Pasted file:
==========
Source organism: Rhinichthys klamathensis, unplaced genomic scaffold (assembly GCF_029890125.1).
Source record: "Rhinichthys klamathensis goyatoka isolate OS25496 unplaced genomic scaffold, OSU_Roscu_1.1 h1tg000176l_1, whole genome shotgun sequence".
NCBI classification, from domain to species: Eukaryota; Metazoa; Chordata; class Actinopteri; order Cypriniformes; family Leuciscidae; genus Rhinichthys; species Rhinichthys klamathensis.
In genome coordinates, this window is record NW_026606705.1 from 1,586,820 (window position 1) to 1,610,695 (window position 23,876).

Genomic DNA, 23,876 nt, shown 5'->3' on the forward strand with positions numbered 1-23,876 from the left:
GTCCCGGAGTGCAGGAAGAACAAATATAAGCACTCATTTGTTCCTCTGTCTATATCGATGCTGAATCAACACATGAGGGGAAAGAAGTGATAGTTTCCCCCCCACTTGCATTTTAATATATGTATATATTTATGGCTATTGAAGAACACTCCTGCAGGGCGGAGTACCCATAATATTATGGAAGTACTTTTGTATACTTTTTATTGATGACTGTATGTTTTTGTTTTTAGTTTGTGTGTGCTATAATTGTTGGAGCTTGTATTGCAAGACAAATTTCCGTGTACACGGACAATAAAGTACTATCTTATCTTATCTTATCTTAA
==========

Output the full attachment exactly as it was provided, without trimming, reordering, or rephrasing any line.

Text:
Source organism: Rhinichthys klamathensis, unplaced genomic scaffold (assembly GCF_029890125.1).
Source record: "Rhinichthys klamathensis goyatoka isolate OS25496 unplaced genomic scaffold, OSU_Roscu_1.1 h1tg000176l_1, whole genome shotgun sequence".
NCBI classification, from domain to species: Eukaryota; Metazoa; Chordata; class Actinopteri; order Cypriniformes; family Leuciscidae; genus Rhinichthys; species Rhinichthys klamathensis.
In genome coordinates, this window is record NW_026606705.1 from 1,586,820 (window position 1) to 1,610,695 (window position 23,876).

Genomic DNA, 23,876 nt, shown 5'->3' on the forward strand with positions numbered 1-23,876 from the left:
GTCCCGGAGTGCAGGAAGAACAAATATAAGCACTCATTTGTTCCTCTGTCTATATCGATGCTGAATCAACACATGAGGGGAAAGAAGTGATAGTTTCCCCCCCACTTGCATTTTAATATATGTATATATTTATGGCTATTGAAGAACACTCCTGCAGGGCGGAGTACCCATAATATTATGGAAGTACTTTTGTATACTTTTTATTGATGACTGTATGTTTTTGTTTTTAGTTTGTGTGTGCTATAATTGTTGGAGCTTGTATTGCAAGACAAATTTCCGTGTACACGGACAATAAAGTACTATCTTATCTTATCTTATCTTAA